A Few of My Favorite things

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July 3, 2015
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A Few of My Favorite things

Thank you Henry Rivera for your question! Your most useful tool in the field? What certification/ class/ seminar changed the way you practice? What skill set do you use the most and why?

I am prepping for my Perform Better talk, which is “How To Organize Your Tool Box”. Basically, we are learning so many things, acquiring so many certifications, and blending rehab and performance so much that there is no line. How in the world do we figure out our “go-to” moves? How do we blend concepts without “drinking the Kool-Aid” of any one philosophy or teaching?

Well…you are going to have to come to my talk at Perform Better in Chicago or Long Beach to find out!

Ok, I’ll give you insight into some of my favorite things (cue Julie Andrews) and we will discuss the blending at Perform Better.

1) What certification/ classes/ seminar changed the way you practice?

Clearly, my time at Athletes’ Performance was life changing. Being a part of the organization for 13 years, almost from the very beginning, I was able to develop, think, blend, challenge, and question. Mark, of course, encouraged all of those things. The environment not only allowed me to set the foundation for bridging the gap from rehab to performance, but also allowed me to develop and refine my own personal practice. I would not be the therapist I am today if it weren’t for such an encouraging environment. So, obviously “the AP philosophy” is the cornerstone of my movement practice. The way I see, break down and restore movement are clearly based on the teachings of Verstegen et al.

Then, I met a man named Phil Sizer. He is a professor, PhD, and walking pub med at Texas Tech University. We quickly discovered we were long lost brother and sister, separated at PT birth, moving toward reunion with each other from opposite angels. Deep, right?

I took at 3-day class taught by him on the knee. I remember going to class thinking “what the heck are we going to talk about for 3 days?” After the class, I felt like anything I had done with a knee prior to that course was borderline malpractice. I was blown away by the detail of anatomy, the detail of examination, and the detail of research dissection! I immediately knew…linking Phil’s teaching (expressed in the International Academy of Orthopedic Manual Therapy-US course curriculum. I have taken all 12 of the IAOM-US manual therapy courses and loved every single one of them. Huge change in my differential diagnosis and exam since studying the IAOM ways) and Mark’s teaching was it: The absolute true bridging the gap from rehab to performance; the absolute bridging of structure and function. #mindblown

This continuum from structure to function and vice versa is exactly what we will discuss in Chicago and Long Beach. Where along this continuum does everything fit together?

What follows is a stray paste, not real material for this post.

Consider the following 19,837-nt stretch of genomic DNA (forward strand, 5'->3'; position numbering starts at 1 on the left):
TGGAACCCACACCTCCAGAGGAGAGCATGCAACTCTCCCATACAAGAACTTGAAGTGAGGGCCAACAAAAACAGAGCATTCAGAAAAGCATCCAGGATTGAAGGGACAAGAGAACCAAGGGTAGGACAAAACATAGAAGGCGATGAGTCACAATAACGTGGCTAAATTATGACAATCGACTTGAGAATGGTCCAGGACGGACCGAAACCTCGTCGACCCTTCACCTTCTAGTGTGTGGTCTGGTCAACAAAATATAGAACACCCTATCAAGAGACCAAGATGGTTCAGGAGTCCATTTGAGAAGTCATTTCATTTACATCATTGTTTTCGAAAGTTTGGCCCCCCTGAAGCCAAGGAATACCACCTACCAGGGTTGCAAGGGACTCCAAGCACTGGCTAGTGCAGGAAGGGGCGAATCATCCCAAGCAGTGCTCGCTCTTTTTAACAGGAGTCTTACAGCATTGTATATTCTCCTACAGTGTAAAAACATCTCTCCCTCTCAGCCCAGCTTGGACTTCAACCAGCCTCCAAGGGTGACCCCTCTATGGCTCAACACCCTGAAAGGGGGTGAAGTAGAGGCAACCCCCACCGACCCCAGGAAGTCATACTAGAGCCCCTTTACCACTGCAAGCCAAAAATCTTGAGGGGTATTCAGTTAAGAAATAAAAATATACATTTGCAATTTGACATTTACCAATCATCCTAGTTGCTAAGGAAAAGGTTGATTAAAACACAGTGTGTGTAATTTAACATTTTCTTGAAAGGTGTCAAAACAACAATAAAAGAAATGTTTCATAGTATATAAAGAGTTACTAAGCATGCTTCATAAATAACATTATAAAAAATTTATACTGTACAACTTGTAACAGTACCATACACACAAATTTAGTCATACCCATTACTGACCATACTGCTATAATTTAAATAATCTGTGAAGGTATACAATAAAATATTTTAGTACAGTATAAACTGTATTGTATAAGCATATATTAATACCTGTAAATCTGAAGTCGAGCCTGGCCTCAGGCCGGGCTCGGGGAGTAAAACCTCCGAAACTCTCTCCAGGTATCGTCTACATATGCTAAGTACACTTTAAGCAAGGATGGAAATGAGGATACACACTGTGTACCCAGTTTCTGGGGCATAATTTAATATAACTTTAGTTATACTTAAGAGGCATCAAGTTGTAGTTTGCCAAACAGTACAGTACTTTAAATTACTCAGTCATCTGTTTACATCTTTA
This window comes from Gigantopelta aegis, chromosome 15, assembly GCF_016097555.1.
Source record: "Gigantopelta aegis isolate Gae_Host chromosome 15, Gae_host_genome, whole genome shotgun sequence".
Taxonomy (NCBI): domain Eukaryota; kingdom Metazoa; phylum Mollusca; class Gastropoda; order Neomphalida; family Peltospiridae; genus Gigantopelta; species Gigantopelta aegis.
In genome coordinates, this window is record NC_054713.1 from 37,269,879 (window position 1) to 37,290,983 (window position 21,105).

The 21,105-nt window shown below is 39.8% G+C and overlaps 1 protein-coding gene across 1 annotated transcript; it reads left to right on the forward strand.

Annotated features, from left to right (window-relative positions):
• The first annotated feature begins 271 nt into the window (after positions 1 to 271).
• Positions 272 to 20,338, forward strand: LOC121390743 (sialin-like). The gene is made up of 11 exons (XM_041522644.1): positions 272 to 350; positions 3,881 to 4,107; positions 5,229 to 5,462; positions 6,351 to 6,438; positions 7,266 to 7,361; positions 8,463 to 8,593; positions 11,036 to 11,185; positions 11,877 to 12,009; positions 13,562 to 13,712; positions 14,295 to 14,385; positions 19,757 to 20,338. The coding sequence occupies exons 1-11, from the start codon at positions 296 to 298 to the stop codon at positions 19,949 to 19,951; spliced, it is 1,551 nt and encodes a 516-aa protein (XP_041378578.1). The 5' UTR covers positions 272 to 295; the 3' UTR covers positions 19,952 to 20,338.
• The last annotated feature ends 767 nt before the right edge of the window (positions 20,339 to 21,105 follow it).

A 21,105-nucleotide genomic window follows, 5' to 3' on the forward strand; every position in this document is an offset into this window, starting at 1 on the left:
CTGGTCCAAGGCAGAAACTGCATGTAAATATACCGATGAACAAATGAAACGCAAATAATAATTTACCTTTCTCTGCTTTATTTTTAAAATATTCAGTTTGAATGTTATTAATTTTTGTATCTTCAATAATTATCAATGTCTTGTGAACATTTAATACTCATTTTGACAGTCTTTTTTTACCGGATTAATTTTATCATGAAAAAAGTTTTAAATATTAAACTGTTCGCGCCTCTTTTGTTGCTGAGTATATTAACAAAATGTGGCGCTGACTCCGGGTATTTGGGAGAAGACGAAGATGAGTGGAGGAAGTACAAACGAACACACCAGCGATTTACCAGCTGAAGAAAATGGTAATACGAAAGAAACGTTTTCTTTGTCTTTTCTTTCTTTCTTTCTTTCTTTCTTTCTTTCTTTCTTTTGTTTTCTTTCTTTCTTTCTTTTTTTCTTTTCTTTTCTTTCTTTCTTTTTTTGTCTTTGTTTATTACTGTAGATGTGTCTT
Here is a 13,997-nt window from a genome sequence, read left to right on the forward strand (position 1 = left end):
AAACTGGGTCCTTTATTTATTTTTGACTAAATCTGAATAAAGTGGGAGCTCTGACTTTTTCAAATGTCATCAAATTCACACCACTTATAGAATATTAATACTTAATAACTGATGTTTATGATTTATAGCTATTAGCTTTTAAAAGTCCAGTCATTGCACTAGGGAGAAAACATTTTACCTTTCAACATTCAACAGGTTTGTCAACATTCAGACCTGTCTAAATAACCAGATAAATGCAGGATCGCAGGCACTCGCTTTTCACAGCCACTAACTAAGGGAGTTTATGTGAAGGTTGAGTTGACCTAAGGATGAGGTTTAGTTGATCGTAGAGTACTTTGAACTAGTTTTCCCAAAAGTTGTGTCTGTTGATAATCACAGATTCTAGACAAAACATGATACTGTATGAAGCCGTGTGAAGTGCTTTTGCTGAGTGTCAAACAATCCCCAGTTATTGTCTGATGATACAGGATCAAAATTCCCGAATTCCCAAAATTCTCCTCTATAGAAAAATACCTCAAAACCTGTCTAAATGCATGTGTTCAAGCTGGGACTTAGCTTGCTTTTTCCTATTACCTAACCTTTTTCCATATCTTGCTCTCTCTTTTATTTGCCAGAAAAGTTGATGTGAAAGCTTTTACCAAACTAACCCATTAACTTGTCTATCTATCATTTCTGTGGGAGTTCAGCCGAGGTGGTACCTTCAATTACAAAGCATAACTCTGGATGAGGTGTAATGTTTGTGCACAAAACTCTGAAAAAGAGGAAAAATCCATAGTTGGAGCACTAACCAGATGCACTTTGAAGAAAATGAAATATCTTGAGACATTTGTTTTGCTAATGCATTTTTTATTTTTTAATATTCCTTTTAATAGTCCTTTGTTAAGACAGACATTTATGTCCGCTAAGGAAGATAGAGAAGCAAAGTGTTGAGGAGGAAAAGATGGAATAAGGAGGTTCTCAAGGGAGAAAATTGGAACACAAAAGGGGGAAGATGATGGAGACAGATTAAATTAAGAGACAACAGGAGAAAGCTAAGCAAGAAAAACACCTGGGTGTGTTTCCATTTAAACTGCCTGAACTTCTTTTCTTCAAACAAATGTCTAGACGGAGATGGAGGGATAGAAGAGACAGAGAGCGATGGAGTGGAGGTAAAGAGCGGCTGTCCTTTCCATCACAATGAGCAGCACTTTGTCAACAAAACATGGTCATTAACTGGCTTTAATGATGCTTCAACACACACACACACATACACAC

(Sorry, Henry. That was a really long way to answer, “What certification/ class/ seminar changed the way you practice?”)

2) My most useful skill set in the field?

I am going to say “my subjective exam”. Soooo not what you guys wanted to hear, right? Subjective?!?! That is NOT sexy! No, it’s not. But it is unbelievably important, and something that a lot of clinicians blow past. The subjective is probably the longest part of my exam. Getting to know the athlete, what they have already tried successfully, what they have tried that hasn’t worked, their personality, their focus levels, their goals, their concerns, their exact pain location, the things that increase or decrease their pain levels, their past everything (medical and surgical history not to mention emotional path), their current situation (needs a contract, needs to retire, baby on the way, etc) and their preferred future are all absolute indicators at how successful your interventions will be. Quite frankly, 9 times out of 10 they tell you exactly what is wrong, how to treat them, and how difficult the path to return them to play will be. Your subjective and understanding of the patient is often the key to you being the provider that “fixed them” simply because you took the time to listen to what they had to say.

3) My most useful tool?

I know you are going to think I am shamelessly plugging my dry needling education business, but I am not. I am in the dry needling “education business” (emphasize EDUCATION) because it has changed the way I practice. I don’t work as hard…mobilizing, stretching, digging elbows…. as I did in the past. I have been in the field for 18 years (more like 36 years if you are going off a 40 hour work week). And I mean IN the field working in the trenches. Quite frankly, I am old and tired. (well, I am much LESS tired after a 3 month sabbatical!) But dry needling has provided me with amazing efficiency and efficacy within my treatment plan. I just want to spread the word.

So, in a nutshell, that is my skill, tool and philosophy that have totally molded the therapist I am today. Keep in mind, our skills and tools only give us different options to express our philosophy. Our philosophy is what needs to guide us as we search for tools and skills to enhance our daily practice. We are just scratching the surface. I am fired UP to talk about this more with everyone at the seminars! See you guys soon!

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